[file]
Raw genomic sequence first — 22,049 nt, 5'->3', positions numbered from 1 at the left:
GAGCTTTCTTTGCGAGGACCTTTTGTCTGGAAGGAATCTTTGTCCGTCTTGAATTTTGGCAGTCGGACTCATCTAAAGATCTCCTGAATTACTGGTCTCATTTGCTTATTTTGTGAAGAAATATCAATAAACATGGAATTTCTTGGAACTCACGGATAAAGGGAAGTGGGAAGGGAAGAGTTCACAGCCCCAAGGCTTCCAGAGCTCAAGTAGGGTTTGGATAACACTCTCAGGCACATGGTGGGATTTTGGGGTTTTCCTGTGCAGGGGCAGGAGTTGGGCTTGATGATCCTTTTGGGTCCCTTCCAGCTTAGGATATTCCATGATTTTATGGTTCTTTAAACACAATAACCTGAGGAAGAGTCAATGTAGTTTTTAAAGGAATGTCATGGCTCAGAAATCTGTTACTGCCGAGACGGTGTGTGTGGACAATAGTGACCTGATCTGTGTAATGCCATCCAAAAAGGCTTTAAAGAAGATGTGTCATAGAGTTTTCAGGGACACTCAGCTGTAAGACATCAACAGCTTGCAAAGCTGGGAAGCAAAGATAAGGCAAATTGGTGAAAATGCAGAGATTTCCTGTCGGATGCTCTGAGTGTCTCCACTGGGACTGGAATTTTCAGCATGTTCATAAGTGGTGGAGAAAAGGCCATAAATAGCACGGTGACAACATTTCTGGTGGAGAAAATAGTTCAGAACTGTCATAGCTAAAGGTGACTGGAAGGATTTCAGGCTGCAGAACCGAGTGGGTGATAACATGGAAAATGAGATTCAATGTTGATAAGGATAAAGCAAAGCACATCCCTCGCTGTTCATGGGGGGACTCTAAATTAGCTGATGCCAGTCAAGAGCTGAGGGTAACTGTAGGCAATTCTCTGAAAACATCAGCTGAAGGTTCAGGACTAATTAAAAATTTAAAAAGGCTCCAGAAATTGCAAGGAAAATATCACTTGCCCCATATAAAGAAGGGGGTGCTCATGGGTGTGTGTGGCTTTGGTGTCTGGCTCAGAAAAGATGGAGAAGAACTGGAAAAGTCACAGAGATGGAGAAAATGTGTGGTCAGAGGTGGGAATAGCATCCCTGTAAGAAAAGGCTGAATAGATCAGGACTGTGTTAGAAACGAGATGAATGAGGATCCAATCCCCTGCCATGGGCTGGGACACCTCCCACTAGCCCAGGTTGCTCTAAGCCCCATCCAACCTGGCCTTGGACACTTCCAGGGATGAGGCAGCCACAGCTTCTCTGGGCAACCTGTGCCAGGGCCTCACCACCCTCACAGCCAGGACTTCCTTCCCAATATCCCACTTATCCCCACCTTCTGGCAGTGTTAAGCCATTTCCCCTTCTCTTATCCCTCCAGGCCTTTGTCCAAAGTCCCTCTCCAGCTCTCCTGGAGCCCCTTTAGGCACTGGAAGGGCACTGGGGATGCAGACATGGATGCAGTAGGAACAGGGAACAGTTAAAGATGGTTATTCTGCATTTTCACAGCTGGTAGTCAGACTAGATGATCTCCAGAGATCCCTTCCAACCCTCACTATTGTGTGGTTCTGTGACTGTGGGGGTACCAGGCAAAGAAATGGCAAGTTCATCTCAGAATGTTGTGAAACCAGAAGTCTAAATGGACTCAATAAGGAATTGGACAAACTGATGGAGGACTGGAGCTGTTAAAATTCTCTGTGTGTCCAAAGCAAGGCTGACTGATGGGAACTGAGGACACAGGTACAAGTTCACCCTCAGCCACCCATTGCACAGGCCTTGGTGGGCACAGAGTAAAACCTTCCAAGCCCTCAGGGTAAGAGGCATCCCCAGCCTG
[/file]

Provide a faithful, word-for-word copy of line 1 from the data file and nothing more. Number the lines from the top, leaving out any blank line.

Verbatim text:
Raw genomic sequence first — 22,049 nt, 5'->3', positions numbered from 1 at the left: